For a small country with an comparatively small population, Scotland’s often been praised for “punching above its weight”, not least when it comes to those inventions — from chloroform anaesthetic to the steam engine and Dolly the Sheep — that have helped shape the future.
Yet Scotland has also played a significant role in our understanding of the ancient past. Thanks to its rich and varied geology, Scotland has a fossil heritage encompassing — according to the Scottish Geodiversity Forum — some 1,200 million years of Earth history.
Ancient plants, the world’s oldest known insect, important transitional forms between amphibians and reptiles, and early mammal remains — all have been found preserved in Scotland’s rocks.
Fossil discoveries in Scotland have therefore played an important role in both the science of geology and palaeontology (the study of life before the Holocene Epoch, some 11,200 years ago) — as well as a crucial role in the study of evolution, a scientific theory first proposed by a certain Charles Darwin, a former disaffected medical student at Edinburgh University!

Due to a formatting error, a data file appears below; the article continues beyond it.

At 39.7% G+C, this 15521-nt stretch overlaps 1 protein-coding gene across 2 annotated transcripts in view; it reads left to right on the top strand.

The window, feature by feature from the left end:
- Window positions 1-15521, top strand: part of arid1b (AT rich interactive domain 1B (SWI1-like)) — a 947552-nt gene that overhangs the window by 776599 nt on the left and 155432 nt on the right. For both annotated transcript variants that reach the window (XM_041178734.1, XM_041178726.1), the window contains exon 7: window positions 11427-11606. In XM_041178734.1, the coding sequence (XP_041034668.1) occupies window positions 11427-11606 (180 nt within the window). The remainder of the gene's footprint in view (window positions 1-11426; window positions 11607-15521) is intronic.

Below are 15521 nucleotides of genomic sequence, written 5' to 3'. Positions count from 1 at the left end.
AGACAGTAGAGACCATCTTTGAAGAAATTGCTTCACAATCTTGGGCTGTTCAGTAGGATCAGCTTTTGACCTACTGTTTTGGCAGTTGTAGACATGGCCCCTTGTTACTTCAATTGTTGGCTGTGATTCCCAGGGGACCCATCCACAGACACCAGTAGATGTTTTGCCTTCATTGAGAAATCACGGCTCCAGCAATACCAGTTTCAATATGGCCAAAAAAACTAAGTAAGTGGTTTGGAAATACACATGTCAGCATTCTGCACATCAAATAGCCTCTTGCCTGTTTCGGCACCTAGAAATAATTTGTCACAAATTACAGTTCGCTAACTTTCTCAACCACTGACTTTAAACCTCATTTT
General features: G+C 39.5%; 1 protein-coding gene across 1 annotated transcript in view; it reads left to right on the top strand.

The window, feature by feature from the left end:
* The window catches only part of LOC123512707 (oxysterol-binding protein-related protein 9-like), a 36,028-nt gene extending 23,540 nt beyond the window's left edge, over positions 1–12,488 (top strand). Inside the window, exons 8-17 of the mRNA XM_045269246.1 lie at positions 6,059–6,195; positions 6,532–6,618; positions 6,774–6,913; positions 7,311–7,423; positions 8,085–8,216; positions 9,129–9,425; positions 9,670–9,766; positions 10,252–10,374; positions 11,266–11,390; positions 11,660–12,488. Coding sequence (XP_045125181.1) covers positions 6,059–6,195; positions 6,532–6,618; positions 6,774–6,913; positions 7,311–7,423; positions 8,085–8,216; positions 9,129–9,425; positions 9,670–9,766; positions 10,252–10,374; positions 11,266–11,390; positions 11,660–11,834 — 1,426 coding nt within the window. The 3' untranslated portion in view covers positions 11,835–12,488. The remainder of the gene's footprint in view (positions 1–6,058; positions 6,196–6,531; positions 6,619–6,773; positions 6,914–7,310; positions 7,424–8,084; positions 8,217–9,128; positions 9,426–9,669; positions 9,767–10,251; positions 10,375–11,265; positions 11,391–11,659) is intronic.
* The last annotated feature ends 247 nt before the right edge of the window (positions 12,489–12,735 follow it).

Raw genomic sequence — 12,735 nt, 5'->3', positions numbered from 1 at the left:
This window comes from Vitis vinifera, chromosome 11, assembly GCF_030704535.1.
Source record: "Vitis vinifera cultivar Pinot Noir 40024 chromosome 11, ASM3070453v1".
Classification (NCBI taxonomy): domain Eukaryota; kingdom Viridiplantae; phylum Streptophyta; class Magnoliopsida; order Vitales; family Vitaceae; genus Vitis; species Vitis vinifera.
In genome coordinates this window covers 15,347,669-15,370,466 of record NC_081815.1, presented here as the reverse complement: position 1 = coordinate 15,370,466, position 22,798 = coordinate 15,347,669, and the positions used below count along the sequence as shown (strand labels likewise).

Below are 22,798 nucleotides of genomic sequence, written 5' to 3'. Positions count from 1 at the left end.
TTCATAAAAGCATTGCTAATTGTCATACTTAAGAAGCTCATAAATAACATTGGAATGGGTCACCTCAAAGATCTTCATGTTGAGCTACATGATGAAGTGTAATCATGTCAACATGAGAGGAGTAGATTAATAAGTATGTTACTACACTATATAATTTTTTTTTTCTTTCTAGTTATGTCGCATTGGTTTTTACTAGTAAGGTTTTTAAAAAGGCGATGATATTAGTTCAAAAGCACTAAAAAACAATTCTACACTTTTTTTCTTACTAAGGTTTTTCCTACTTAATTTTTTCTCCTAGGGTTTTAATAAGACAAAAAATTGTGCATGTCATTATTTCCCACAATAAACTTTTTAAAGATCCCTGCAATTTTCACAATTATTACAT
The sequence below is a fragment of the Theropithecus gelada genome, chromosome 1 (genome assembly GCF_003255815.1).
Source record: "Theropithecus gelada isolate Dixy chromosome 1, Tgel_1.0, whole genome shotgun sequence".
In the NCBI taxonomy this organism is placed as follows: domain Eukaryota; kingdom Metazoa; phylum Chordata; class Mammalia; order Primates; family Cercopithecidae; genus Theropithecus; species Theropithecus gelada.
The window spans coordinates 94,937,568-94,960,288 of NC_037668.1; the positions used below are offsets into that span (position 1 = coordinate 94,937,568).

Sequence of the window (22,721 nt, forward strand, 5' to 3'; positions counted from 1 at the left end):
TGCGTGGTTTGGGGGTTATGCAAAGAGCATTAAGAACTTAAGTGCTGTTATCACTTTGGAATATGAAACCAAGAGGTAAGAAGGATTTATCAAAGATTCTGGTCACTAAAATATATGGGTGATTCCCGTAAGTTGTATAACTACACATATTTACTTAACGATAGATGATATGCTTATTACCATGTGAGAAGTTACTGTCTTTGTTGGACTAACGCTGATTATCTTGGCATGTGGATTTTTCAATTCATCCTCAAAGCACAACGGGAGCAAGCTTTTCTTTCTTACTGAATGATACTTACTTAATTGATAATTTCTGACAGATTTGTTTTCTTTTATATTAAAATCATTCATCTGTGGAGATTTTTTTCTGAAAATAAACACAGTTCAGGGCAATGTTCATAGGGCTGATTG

Almost every period of geological time in which life has existed on Earth can be found somewhere in Scotland, according to Nigel Trewin, Emeritus Professor at the University of Aberdeen and author of several books, including Scotland’s Fossils (published by Dunedin Academic Press in 2013).
These range from the superb fossil fish of Caithness and Angus that inspired 19th century palaeontologists such as Hugh Miller to modern discoveries such as dinosaurs of the Isle of Skye, and ancient amphibians and scorpions from central Scotland.
The diversity in Scotland’s fossil record isn’t just about time; everything from small oyster shells to giant ammonites, from ancient plants to dinosaur bones, and from primitive armoured fish to superb trilobites, are represented — and many have been discovered by keen, and lucky amateurs with a real interest in the subject.
Although “big” in the 19th century, public enthusiasm for collecting fossils wained after First World War, according to Professor Trewin. However, what goes around, comes around. “The last 50 years have seen an exponential rise in available literature in the form of books and digital output,” he explained in 2013.